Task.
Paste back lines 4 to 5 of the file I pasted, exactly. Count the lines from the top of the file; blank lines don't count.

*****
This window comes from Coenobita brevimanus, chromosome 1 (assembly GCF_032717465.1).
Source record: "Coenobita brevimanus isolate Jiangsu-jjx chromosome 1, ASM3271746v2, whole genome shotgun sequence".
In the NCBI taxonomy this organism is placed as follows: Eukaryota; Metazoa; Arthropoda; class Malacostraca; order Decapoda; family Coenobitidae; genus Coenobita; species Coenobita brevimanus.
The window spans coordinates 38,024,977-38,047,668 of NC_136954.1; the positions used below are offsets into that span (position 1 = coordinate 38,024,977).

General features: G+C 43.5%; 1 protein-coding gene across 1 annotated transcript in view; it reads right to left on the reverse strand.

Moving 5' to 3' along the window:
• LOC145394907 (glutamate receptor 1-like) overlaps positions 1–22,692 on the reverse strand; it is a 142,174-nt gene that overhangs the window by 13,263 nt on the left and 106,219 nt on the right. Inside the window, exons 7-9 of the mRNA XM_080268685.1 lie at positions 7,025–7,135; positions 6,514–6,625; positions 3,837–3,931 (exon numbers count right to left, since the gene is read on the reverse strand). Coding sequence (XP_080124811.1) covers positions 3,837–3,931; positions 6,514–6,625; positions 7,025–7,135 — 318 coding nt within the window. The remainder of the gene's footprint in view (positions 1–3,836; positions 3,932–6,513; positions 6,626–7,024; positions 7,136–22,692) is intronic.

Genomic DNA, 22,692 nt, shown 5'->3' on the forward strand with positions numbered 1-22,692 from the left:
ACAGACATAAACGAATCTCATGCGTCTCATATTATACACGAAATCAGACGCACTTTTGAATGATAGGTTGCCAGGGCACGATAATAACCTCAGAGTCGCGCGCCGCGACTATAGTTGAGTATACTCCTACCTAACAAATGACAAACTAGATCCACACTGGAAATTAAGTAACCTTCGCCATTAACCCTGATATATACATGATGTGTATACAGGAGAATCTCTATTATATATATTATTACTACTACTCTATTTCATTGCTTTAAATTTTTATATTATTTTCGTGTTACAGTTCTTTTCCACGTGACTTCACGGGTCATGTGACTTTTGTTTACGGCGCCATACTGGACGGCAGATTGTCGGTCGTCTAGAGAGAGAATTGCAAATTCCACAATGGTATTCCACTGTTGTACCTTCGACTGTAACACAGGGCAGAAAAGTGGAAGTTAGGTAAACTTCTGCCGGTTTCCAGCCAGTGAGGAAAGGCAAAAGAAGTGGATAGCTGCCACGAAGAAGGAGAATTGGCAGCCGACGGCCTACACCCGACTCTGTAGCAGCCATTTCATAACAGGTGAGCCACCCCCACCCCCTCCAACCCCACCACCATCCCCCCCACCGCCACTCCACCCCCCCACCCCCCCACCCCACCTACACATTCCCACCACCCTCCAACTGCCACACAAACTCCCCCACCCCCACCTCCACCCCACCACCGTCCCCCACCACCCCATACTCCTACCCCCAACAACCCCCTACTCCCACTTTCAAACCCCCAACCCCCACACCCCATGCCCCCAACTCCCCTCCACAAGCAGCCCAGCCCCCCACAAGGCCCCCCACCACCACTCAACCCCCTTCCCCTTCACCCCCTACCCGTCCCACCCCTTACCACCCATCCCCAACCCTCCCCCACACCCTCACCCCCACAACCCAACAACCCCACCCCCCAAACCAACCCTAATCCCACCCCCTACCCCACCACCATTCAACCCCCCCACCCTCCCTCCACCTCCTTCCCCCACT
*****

The window spans coordinates 38,024,977-38,047,668 of NC_136954.1; the positions used below are offsets into that span (position 1 = coordinate 38,024,977).

General features: G+C 43.5%; 1 protein-coding gene across 1 annotated transcript in view; it reads right to left on the reverse strand.